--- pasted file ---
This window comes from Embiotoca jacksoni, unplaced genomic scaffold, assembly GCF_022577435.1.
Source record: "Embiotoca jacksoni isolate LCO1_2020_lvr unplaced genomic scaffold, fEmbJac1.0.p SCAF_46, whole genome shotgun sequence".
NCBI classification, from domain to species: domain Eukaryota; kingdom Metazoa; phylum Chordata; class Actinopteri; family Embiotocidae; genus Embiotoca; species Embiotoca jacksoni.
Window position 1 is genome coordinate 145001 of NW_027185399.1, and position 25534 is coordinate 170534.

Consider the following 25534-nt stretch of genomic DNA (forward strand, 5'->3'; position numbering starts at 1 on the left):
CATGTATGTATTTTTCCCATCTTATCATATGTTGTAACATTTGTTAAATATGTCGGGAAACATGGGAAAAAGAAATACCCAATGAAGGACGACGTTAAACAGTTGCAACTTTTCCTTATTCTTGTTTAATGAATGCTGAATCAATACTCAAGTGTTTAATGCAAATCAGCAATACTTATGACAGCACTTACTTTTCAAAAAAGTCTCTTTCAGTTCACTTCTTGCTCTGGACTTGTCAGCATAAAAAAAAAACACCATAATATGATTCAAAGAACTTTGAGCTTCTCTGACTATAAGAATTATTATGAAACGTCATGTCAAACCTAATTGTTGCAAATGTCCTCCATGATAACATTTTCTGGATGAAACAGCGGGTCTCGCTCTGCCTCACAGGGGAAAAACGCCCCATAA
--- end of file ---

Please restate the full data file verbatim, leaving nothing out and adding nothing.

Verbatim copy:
This window comes from Embiotoca jacksoni, unplaced genomic scaffold, assembly GCF_022577435.1.
Source record: "Embiotoca jacksoni isolate LCO1_2020_lvr unplaced genomic scaffold, fEmbJac1.0.p SCAF_46, whole genome shotgun sequence".
NCBI classification, from domain to species: domain Eukaryota; kingdom Metazoa; phylum Chordata; class Actinopteri; family Embiotocidae; genus Embiotoca; species Embiotoca jacksoni.
Window position 1 is genome coordinate 145001 of NW_027185399.1, and position 25534 is coordinate 170534.

Consider the following 25534-nt stretch of genomic DNA (forward strand, 5'->3'; position numbering starts at 1 on the left):
CATGTATGTATTTTTCCCATCTTATCATATGTTGTAACATTTGTTAAATATGTCGGGAAACATGGGAAAAAGAAATACCCAATGAAGGACGACGTTAAACAGTTGCAACTTTTCCTTATTCTTGTTTAATGAATGCTGAATCAATACTCAAGTGTTTAATGCAAATCAGCAATACTTATGACAGCACTTACTTTTCAAAAAAGTCTCTTTCAGTTCACTTCTTGCTCTGGACTTGTCAGCATAAAAAAAAAACACCATAATATGATTCAAAGAACTTTGAGCTTCTCTGACTATAAGAATTATTATGAAACGTCATGTCAAACCTAATTGTTGCAAATGTCCTCCATGATAACATTTTCTGGATGAAACAGCGGGTCTCGCTCTGCCTCACAGGGGAAAAACGCCCCATAA